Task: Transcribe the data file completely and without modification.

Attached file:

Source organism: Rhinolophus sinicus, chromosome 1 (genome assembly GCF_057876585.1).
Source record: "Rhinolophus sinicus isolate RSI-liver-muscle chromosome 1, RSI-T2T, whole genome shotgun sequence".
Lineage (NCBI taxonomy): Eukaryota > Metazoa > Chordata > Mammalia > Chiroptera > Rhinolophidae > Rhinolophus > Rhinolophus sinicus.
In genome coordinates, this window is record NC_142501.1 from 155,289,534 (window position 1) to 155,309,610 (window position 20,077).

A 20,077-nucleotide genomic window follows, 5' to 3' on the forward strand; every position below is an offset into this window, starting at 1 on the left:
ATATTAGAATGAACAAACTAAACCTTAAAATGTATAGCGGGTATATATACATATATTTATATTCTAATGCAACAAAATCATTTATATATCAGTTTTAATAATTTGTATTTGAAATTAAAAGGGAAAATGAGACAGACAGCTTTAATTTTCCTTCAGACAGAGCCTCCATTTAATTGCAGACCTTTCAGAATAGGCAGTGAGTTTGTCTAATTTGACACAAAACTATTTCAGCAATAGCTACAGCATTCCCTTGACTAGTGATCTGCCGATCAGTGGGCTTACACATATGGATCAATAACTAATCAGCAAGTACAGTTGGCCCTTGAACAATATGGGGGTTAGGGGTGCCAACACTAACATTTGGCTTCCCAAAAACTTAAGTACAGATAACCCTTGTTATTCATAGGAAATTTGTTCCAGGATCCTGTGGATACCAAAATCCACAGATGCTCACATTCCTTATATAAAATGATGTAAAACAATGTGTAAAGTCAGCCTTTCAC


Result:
Source organism: Rhinolophus sinicus, chromosome 1 (genome assembly GCF_057876585.1).
Source record: "Rhinolophus sinicus isolate RSI-liver-muscle chromosome 1, RSI-T2T, whole genome shotgun sequence".
Lineage (NCBI taxonomy): Eukaryota > Metazoa > Chordata > Mammalia > Chiroptera > Rhinolophidae > Rhinolophus > Rhinolophus sinicus.
In genome coordinates, this window is record NC_142501.1 from 155,289,534 (window position 1) to 155,309,610 (window position 20,077).

A 20,077-nucleotide genomic window follows, 5' to 3' on the forward strand; every position below is an offset into this window, starting at 1 on the left:
ATATTAGAATGAACAAACTAAACCTTAAAATGTATAGCGGGTATATATACATATATTTATATTCTAATGCAACAAAATCATTTATATATCAGTTTTAATAATTTGTATTTGAAATTAAAAGGGAAAATGAGACAGACAGCTTTAATTTTCCTTCAGACAGAGCCTCCATTTAATTGCAGACCTTTCAGAATAGGCAGTGAGTTTGTCTAATTTGACACAAAACTATTTCAGCAATAGCTACAGCATTCCCTTGACTAGTGATCTGCCGATCAGTGGGCTTACACATATGGATCAATAACTAATCAGCAAGTACAGTTGGCCCTTGAACAATATGGGGGTTAGGGGTGCCAACACTAACATTTGGCTTCCCAAAAACTTAAGTACAGATAACCCTTGTTATTCATAGGAAATTTGTTCCAGGATCCTGTGGATACCAAAATCCACAGATGCTCACATTCCTTATATAAAATGATGTAAAACAATGTGTAAAGTCAGCCTTTCAC